Finishing that I walked down the eastern wall and fence, once again noticing the guard towers, but about halfway down I turned right and walked over to the center street between the rows of prisoner barracks, the street known as Appelallee where the prisoners were assembled multiple times per day for head count and inspection purposes. As I walked down that street which is now lined with trees and markers denoting which prisoner block was at each spot I could almost see the images of the emaciated prisoners falling out for inspection and their brutal guards.

Finally I arrived back at the area in front of the headquarters building which due to a recent commemoration was decorated with wreaths from the German government, the State of Bavaria, Israel, Romania, and other nations. The words Never Again were prominently displayed. As I walked out of the camp I saw a dedication in English, German, French, and Russian which said:

May the example of those who were exterminated here between 1933 and 1945 because they resisted Naziism – help to unite the living for the defense of peace, and freedom and in respect for their fellow man.

I left the camp and decided to take the bus back to the train station where twenty minutes later I was back on a S-Bahn train to Munich.

You may wonder why I took the time to go into such detail about this walk. The answer is the same that I choose to walk civil war battlefields, it is to being to try to understand what the people there were seeing and experiencing. Of course there were the prisoners who were so savagely treated by their jailers. Then there were the bystanders, the citizens of Dachau and other German cities who watched as Jews, political enemies, and others were marched to the camp, which was not a secret installation. Finally, there were the perpetrators, very few of whom were punished for their actions.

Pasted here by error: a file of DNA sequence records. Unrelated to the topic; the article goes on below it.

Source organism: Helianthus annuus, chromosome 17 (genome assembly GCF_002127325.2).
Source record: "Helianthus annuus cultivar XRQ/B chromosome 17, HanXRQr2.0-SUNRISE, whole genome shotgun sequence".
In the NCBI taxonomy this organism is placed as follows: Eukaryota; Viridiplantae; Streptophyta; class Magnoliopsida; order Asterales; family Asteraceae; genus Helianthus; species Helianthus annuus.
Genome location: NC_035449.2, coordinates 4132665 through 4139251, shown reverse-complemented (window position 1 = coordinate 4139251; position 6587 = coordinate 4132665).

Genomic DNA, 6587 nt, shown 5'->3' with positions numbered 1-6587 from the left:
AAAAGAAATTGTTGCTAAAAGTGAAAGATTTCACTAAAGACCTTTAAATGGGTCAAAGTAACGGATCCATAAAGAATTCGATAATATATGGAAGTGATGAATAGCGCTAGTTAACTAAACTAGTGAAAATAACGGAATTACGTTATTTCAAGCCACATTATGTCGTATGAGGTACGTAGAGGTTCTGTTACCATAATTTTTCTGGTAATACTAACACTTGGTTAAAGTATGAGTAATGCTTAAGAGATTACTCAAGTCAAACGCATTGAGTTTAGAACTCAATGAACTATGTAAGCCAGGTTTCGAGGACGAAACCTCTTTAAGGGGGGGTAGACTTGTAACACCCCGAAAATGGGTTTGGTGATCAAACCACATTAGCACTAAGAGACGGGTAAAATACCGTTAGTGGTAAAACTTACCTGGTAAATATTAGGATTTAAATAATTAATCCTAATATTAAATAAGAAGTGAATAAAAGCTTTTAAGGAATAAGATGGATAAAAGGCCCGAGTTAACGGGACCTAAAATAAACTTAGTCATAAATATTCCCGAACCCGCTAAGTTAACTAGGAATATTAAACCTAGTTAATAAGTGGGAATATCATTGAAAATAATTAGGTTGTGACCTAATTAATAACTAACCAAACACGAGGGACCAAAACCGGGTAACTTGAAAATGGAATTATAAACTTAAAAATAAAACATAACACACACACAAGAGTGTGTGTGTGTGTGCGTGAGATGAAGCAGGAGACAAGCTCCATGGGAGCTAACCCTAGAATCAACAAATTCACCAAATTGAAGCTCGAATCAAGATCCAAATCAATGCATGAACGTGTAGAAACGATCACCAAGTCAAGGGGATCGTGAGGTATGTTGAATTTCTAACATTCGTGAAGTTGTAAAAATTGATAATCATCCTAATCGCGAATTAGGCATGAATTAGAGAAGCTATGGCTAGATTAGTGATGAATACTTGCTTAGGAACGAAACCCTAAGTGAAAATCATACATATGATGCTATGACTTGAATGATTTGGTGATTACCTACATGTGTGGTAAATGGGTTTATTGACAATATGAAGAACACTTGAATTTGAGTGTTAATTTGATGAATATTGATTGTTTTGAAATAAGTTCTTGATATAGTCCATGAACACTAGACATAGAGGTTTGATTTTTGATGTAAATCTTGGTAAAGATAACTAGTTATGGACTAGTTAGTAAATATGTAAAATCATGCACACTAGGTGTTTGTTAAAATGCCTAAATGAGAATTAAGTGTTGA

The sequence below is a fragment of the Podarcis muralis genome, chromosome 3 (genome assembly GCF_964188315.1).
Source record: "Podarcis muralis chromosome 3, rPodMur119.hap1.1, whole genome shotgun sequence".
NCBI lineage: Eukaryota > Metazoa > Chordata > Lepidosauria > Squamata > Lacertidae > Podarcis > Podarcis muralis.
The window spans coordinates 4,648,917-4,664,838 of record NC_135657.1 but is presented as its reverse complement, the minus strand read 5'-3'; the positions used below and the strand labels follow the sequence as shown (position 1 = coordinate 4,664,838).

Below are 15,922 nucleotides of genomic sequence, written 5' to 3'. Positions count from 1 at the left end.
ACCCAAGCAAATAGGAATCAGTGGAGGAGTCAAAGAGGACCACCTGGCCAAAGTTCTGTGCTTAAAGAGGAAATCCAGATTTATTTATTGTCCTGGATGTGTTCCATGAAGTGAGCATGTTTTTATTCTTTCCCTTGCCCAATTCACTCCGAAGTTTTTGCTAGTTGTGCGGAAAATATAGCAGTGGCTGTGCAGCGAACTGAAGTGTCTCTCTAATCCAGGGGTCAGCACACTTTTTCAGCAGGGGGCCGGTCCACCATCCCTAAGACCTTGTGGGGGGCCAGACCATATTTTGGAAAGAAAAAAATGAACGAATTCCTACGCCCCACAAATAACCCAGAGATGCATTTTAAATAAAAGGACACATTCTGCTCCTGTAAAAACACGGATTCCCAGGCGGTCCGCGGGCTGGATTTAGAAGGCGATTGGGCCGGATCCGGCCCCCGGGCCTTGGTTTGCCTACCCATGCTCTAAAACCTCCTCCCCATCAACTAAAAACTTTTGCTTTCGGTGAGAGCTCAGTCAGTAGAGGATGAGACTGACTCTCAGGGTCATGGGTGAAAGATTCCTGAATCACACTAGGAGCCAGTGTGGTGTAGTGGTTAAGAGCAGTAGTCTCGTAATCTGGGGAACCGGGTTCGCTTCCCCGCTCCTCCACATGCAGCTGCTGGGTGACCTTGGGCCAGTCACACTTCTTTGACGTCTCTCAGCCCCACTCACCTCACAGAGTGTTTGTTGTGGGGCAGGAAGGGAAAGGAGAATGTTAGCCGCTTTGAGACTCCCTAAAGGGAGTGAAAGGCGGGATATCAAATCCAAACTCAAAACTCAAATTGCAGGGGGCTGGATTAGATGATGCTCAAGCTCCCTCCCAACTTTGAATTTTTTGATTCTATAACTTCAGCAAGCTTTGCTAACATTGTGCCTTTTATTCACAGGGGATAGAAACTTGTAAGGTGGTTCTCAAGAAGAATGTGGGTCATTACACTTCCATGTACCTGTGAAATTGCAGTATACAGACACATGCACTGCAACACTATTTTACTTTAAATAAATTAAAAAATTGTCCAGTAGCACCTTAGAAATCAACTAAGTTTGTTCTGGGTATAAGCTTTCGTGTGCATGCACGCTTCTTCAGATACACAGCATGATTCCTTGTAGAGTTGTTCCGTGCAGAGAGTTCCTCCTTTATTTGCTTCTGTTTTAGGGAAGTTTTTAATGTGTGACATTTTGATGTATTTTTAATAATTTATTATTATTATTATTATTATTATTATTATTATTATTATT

But another reason is that the survivors, be they victims, perpetrators, or bystanders are rapidly passing away. Soon none will be left. When that happens it is up to us the living to ensure that this is not forgotten and that those murdered at Dachau, the other Concentration Camps, the extermination camps, and those killed by the murder squads that went from one end of Europe to the other in a systematic attempt to wipe every Jew that they could find off of the face of the earth. Yes, there were other victims, but the Nazi crusade against the Jews knew no boundaries, physical or time included. Unlike every other genocide it extended beyond national borders, or time; it was an eschatological crusade that by the will of Hitler was limited by only one factor, the complete military defeat that was inflicted on Nazi Germany by those who she attacked.

Finally, the story must be told because there are those who either claim it didn’t happen, or are tired of talking about it. In Germany those include leaders of the new-Nazi AfD (Alternative for Germany) Party. In the United States, Britain, and other nations there are members of many new-Nazi and Alt-Right groups who desire very much the same thing, but if decent people decide not to speak out, if we remain silent, there is nothing anywhere that will keep these ideological descendants of Hitler from beginning it again, if not to the Jews, to other despised racial, religious, ethnic, or ideological groups. We live in a world where demagogues take advantage of people’s legitimate anxieties and deeply ingrained prejudices to stir up ungodly anger and hatred in order to both gain new followers and to incite those followers to a campaign of violence.